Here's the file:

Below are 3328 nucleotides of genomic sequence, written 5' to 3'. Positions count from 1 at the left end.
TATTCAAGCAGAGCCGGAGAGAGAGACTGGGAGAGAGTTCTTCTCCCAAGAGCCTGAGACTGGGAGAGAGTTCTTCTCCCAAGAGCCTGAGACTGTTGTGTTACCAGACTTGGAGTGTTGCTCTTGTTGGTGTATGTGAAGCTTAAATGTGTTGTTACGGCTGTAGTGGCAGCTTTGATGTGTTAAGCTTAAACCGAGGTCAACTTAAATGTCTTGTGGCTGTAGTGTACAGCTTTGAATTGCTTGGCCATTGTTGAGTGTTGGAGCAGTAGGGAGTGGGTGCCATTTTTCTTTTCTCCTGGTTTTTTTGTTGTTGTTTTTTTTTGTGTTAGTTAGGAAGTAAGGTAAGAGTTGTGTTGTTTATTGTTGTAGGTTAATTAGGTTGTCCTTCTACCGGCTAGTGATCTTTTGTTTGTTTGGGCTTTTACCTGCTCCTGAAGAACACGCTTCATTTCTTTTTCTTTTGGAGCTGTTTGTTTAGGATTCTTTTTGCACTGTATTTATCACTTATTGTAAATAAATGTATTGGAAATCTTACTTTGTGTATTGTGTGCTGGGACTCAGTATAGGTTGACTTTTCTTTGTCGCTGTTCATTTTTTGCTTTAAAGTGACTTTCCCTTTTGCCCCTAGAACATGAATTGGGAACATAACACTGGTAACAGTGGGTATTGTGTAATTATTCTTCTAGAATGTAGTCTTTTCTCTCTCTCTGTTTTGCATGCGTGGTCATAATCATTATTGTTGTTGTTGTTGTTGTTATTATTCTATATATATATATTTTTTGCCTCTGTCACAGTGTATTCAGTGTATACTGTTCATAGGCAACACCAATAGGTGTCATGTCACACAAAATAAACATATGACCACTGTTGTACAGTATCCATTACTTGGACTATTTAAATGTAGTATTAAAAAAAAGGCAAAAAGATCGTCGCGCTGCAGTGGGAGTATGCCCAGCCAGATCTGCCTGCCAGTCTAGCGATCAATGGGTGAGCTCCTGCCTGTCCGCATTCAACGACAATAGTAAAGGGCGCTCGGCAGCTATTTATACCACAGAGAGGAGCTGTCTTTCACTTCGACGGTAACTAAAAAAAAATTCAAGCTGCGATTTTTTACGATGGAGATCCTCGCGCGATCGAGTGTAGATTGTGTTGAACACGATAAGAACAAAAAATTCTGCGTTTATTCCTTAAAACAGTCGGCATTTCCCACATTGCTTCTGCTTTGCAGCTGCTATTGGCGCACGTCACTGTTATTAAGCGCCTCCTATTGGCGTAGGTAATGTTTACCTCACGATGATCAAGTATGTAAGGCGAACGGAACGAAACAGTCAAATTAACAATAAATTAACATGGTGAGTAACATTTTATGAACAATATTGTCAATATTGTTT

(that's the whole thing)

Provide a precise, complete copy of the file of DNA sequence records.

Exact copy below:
Below are 3328 nucleotides of genomic sequence, written 5' to 3'. Positions count from 1 at the left end.
TATTCAAGCAGAGCCGGAGAGAGAGACTGGGAGAGAGTTCTTCTCCCAAGAGCCTGAGACTGGGAGAGAGTTCTTCTCCCAAGAGCCTGAGACTGTTGTGTTACCAGACTTGGAGTGTTGCTCTTGTTGGTGTATGTGAAGCTTAAATGTGTTGTTACGGCTGTAGTGGCAGCTTTGATGTGTTAAGCTTAAACCGAGGTCAACTTAAATGTCTTGTGGCTGTAGTGTACAGCTTTGAATTGCTTGGCCATTGTTGAGTGTTGGAGCAGTAGGGAGTGGGTGCCATTTTTCTTTTCTCCTGGTTTTTTTGTTGTTGTTTTTTTTTGTGTTAGTTAGGAAGTAAGGTAAGAGTTGTGTTGTTTATTGTTGTAGGTTAATTAGGTTGTCCTTCTACCGGCTAGTGATCTTTTGTTTGTTTGGGCTTTTACCTGCTCCTGAAGAACACGCTTCATTTCTTTTTCTTTTGGAGCTGTTTGTTTAGGATTCTTTTTGCACTGTATTTATCACTTATTGTAAATAAATGTATTGGAAATCTTACTTTGTGTATTGTGTGCTGGGACTCAGTATAGGTTGACTTTTCTTTGTCGCTGTTCATTTTTTGCTTTAAAGTGACTTTCCCTTTTGCCCCTAGAACATGAATTGGGAACATAACACTGGTAACAGTGGGTATTGTGTAATTATTCTTCTAGAATGTAGTCTTTTCTCTCTCTCTGTTTTGCATGCGTGGTCATAATCATTATTGTTGTTGTTGTTGTTGTTATTATTCTATATATATATATTTTTTGCCTCTGTCACAGTGTATTCAGTGTATACTGTTCATAGGCAACACCAATAGGTGTCATGTCACACAAAATAAACATATGACCACTGTTGTACAGTATCCATTACTTGGACTATTTAAATGTAGTATTAAAAAAAAGGCAAAAAGATCGTCGCGCTGCAGTGGGAGTATGCCCAGCCAGATCTGCCTGCCAGTCTAGCGATCAATGGGTGAGCTCCTGCCTGTCCGCATTCAACGACAATAGTAAAGGGCGCTCGGCAGCTATTTATACCACAGAGAGGAGCTGTCTTTCACTTCGACGGTAACTAAAAAAAAATTCAAGCTGCGATTTTTTACGATGGAGATCCTCGCGCGATCGAGTGTAGATTGTGTTGAACACGATAAGAACAAAAAATTCTGCGTTTATTCCTTAAAACAGTCGGCATTTCCCACATTGCTTCTGCTTTGCAGCTGCTATTGGCGCACGTCACTGTTATTAAGCGCCTCCTATTGGCGTAGGTAATGTTTACCTCACGATGATCAAGTATGTAAGGCGAACGGAACGAAACAGTCAAATTAACAATAAATTAACATGGTGAGTAACATTTTATGAACAATATTGTCAATATTGTTT